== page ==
Snapshots from the Tijuana Mission

It’s the First Time in 20 Years They Have a Decent Roof

Rosario Luna is a 66-year-old lady who lives with her 38-year-old son. Rosario earns a little money selling food outside her house on weekends. She must always be concerned about falling because if she broke something, healing would be complicated by her diabetes. The diabetes has also affected her vision

Rosario used to get government help to buy her medicine, but since the change in government programs, she no longer knows how to get that help. Accordingly, she has had to pay for her medicine, which is quite a burden for her. 

Rosario has helped in the parish for the last eight years, cleaning and helping serve in other capacities. However, when Covid-19 came, the parish, concerned for her health, asked her to stay home. She did not want to, but accepted it, even though it was probably a blessing given her diminishing eyesight and the danger of walking.

The Oblates of Mary Immaculate parish program receives donations specifically for putting roofs on deteriorated houses. Since receiving a roof recently, Rosario says that it’s the first time in 20 years they have a decent roof and she doesn’t have the loud noise of rain, wind flapping tarps, and buckets for catching the leaks. Now she is sleeping much more peacefully and feels it is helping her energy level.

Inviting God Into Their Marriage

Felix is a 29-year-old man who recently married the mother of his three children after nine years living together. His wife works in a factory making $100 a week and that is what the family lives on.

Felix has a kidney condition requiring him to travel for treatment three times a week over the past seven years. His wife applied to donate one of her kidneys to Felix. So far, the tests look positive, and they are working through the paperwork and need to line up blood donors to help with the cost. The Oblate parish helps by being the place where the youth come to donate blood in order to help the family. Felix recalls that he was angry at God asking “Why me?” when he was first diagnosed.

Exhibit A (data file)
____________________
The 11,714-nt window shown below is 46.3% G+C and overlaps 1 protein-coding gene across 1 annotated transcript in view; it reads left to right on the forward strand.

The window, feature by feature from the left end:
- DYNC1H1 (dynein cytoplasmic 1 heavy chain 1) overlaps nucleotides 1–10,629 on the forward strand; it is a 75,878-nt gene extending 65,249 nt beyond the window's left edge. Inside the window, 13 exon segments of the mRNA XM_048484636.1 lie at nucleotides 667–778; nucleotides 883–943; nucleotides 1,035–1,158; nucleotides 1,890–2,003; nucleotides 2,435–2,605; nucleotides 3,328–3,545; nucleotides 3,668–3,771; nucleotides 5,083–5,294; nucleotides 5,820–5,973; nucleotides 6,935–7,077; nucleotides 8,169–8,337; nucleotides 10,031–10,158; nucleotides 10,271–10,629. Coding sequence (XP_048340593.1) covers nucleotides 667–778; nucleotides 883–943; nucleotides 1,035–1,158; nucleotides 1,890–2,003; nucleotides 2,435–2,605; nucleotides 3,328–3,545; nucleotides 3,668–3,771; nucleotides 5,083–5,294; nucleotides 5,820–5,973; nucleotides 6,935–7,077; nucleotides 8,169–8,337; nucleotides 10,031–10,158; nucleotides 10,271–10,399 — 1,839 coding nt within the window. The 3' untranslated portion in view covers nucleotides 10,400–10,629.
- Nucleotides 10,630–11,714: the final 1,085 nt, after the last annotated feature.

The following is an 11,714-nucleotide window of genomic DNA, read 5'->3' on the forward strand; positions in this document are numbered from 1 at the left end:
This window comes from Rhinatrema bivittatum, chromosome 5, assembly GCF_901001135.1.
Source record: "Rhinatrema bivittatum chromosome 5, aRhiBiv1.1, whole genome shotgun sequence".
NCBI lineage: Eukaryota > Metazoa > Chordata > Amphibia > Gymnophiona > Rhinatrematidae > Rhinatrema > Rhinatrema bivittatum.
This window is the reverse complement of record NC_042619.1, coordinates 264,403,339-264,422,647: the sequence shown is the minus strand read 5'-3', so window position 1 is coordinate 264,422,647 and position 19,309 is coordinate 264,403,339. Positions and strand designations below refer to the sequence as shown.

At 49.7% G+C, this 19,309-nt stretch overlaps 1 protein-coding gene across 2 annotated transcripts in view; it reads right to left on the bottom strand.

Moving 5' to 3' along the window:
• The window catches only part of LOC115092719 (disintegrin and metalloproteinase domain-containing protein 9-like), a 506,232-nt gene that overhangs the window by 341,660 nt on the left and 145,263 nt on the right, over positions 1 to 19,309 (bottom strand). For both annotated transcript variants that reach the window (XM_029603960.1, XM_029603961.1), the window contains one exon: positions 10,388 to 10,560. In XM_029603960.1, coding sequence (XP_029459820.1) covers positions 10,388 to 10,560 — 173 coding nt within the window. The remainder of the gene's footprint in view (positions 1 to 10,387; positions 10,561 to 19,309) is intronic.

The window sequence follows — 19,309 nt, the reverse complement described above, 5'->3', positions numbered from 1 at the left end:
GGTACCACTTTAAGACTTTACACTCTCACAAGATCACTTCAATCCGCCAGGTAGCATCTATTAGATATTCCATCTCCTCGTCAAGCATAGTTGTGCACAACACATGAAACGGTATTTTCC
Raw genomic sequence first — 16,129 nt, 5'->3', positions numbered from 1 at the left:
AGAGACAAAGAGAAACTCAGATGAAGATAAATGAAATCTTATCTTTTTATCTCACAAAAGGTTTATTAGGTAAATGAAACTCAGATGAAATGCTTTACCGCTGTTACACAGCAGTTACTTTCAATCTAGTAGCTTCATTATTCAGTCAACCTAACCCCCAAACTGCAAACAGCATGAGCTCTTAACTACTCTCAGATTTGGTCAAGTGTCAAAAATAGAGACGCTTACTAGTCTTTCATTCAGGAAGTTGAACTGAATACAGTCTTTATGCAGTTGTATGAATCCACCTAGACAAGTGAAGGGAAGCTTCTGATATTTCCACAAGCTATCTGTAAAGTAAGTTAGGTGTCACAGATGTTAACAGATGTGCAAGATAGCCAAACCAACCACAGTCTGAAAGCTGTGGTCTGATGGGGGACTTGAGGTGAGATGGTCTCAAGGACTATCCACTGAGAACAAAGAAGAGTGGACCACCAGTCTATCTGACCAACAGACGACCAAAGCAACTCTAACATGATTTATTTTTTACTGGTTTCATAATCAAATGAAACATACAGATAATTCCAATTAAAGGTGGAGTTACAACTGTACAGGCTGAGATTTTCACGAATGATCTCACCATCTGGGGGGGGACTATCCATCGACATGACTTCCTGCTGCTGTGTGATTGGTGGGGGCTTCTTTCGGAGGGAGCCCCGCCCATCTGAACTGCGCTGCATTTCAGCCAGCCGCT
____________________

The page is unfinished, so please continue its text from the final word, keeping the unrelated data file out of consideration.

Felix says his two-year-old toddler motivates him to keep going and try to recover from his illness because he wants to always see her smiling. The family has been coming to church. The social ministers at the church encouraged them to get married.

Father Lucio Castillo, OMI, helped them with pre-marital talks. They really liked hearing that inviting God into their marriage would change things. They also liked the attention the church was giving their family. Given the urgency of the situation, Fr. Lucio was able to make the path to marriage easy and the church community rented a tuxedo for Felix and bought a modest dress for his wife. Another person donated a cake and a small reception.

Today people visit the family, bringing diapers, medicine, and other supplies. It is not a lot, but it is very welcome.

A Very Special Angel

Ángel Roberto was born on June 13, 2013, and has Down syndrome. He is a very active child who likes to eat pizza and listen to music.

His parents met in Jalisco and decided to migrate to Tijuana to have a better-quality life.

A short time later Ángel was born. From then his family has faced many challenges. His diagnosis required therapy, constant consultation and checkups, all which was very costly for his family, but Ángel was a strong motivation to keep moving forward.

Ángel’s father works in construction and sweeping streets making minimum wage, and his mother works at the swap meet. When Ángel’s younger sister was born, his mother decided to stay at home to take care of Ángel and the new baby.

Ángel started school when he was 5 years old, but it was very far from his house. Ángel’s parents found out about our program Transforming Lives With CARES, an education program for children with special needs, and decided to enroll him there as it was closer to home. More importantly they believed that Ángel would obtain quality care and education from the professors. Ángel’s mom tells us — “Ángel has had much growth since he joined the special education program with the Oblates, he is much more obedient, orderly and is able to take care of responsibilities at home.”

Ángel’s house is not in great condition. They all live in a single bedroom, measuring 9 feet by 12 feet, that is also their living room. Their bathroom is in a state that doesn’t allow them to shower or fulfill their basic necessities. For this reason, a group of volunteers has begun to collect funds to begin construction of a new room and bathroom for Ángel’s family. Ángel is a very special child and we want to be able to make his home a special place for him and his family.